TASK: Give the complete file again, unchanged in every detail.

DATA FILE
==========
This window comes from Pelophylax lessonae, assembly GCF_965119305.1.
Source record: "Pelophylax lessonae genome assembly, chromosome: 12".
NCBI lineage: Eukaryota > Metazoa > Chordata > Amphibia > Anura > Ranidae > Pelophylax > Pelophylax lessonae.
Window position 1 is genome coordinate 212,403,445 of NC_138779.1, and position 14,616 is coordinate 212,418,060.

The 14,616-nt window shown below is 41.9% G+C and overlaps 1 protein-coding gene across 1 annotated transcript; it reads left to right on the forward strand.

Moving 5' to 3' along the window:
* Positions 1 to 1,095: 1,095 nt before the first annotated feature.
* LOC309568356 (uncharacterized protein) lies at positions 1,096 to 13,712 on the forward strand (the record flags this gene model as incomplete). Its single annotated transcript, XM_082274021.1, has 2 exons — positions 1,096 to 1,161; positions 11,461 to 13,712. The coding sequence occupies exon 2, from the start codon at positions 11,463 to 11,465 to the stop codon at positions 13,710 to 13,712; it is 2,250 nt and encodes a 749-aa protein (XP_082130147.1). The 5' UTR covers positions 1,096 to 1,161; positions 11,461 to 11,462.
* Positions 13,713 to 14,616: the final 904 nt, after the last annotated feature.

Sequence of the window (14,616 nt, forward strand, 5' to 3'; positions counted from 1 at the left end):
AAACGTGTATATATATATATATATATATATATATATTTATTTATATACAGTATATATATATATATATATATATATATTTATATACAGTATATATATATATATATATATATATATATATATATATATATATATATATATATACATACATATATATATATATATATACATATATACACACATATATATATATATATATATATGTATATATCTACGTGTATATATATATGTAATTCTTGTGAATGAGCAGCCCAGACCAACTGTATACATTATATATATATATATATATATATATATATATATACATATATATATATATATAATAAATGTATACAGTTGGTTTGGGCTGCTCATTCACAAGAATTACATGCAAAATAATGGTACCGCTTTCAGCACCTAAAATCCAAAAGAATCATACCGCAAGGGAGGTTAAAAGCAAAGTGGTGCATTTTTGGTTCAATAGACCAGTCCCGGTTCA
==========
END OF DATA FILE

This window comes from Pelophylax lessonae, assembly GCF_965119305.1.
Source record: "Pelophylax lessonae genome assembly, chromosome: 12".
NCBI lineage: Eukaryota > Metazoa > Chordata > Amphibia > Anura > Ranidae > Pelophylax > Pelophylax lessonae.
Window position 1 is genome coordinate 212,403,445 of NC_138779.1, and position 14,616 is coordinate 212,418,060.

The 14,616-nt window shown below is 41.9% G+C and overlaps 1 protein-coding gene across 1 annotated transcript; it reads left to right on the forward strand.

Moving 5' to 3' along the window:
* Positions 1 to 1,095: 1,095 nt before the first annotated feature.
* LOC309568356 (uncharacterized protein) lies at positions 1,096 to 13,712 on the forward strand (the record flags this gene model as incomplete). Its single annotated transcript, XM_082274021.1, has 2 exons — positions 1,096 to 1,161; positions 11,461 to 13,712. The coding sequence occupies exon 2, from the start codon at positions 11,463 to 11,465 to the stop codon at positions 13,710 to 13,712; it is 2,250 nt and encodes a 749-aa protein (XP_082130147.1). The 5' UTR covers positions 1,096 to 1,161; positions 11,461 to 11,462.
* Positions 13,713 to 14,616: the final 904 nt, after the last annotated feature.

Sequence of the window (14,616 nt, forward strand, 5' to 3'; positions counted from 1 at the left end):
AAACGTGTATATATATATATATATATATATATATATTTATTTATATACAGTATATATATATATATATATATATATATTTATATACAGTATATATATATATATATATATATATATATATATATATATATATATATATATATACATACATATATATATATATATATACATATATACACACATATATATATATATATATATATGTATATATCTACGTGTATATATATATGTAATTCTTGTGAATGAGCAGCCCAGACCAACTGTATACATTATATATATATATATATATATATATATATATATACATATATATATATATATAATAAATGTATACAGTTGGTTTGGGCTGCTCATTCACAAGAATTACATGCAAAATAATGGTACCGCTTTCAGCACCTAAAATCCAAAAGAATCATACCGCAAGGGAGGTTAAAAGCAAAGTGGTGCATTTTTGGTTCAATAGACCAGTCCCGGTTCA